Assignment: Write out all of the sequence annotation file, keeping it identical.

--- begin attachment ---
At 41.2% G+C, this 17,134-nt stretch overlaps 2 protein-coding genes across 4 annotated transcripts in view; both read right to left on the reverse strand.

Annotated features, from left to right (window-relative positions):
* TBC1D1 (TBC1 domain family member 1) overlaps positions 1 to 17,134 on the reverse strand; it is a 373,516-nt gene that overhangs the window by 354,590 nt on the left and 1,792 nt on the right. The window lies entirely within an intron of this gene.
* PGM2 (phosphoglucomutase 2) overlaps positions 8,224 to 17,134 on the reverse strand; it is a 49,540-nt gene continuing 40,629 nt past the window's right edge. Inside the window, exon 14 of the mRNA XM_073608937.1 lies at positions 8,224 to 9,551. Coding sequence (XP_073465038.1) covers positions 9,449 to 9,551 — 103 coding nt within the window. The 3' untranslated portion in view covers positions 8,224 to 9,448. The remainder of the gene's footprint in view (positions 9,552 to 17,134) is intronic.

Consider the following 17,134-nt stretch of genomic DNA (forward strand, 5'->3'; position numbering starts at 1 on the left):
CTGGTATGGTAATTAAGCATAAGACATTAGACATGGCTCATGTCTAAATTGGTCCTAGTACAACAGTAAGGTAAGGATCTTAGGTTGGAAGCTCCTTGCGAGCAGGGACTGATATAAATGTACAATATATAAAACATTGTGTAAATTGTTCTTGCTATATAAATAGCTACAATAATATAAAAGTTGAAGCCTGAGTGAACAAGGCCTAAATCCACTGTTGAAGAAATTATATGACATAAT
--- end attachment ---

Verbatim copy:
At 41.2% G+C, this 17,134-nt stretch overlaps 2 protein-coding genes across 4 annotated transcripts in view; both read right to left on the reverse strand.

Annotated features, from left to right (window-relative positions):
* TBC1D1 (TBC1 domain family member 1) overlaps positions 1 to 17,134 on the reverse strand; it is a 373,516-nt gene that overhangs the window by 354,590 nt on the left and 1,792 nt on the right. The window lies entirely within an intron of this gene.
* PGM2 (phosphoglucomutase 2) overlaps positions 8,224 to 17,134 on the reverse strand; it is a 49,540-nt gene continuing 40,629 nt past the window's right edge. Inside the window, exon 14 of the mRNA XM_073608937.1 lies at positions 8,224 to 9,551. Coding sequence (XP_073465038.1) covers positions 9,449 to 9,551 — 103 coding nt within the window. The 3' untranslated portion in view covers positions 8,224 to 9,448. The remainder of the gene's footprint in view (positions 9,552 to 17,134) is intronic.

Consider the following 17,134-nt stretch of genomic DNA (forward strand, 5'->3'; position numbering starts at 1 on the left):
CTGGTATGGTAATTAAGCATAAGACATTAGACATGGCTCATGTCTAAATTGGTCCTAGTACAACAGTAAGGTAAGGATCTTAGGTTGGAAGCTCCTTGCGAGCAGGGACTGATATAAATGTACAATATATAAAACATTGTGTAAATTGTTCTTGCTATATAAATAGCTACAATAATATAAAAGTTGAAGCCTGAGTGAACAAGGCCTAAATCCACTGTTGAAGAAATTATATGACATAAT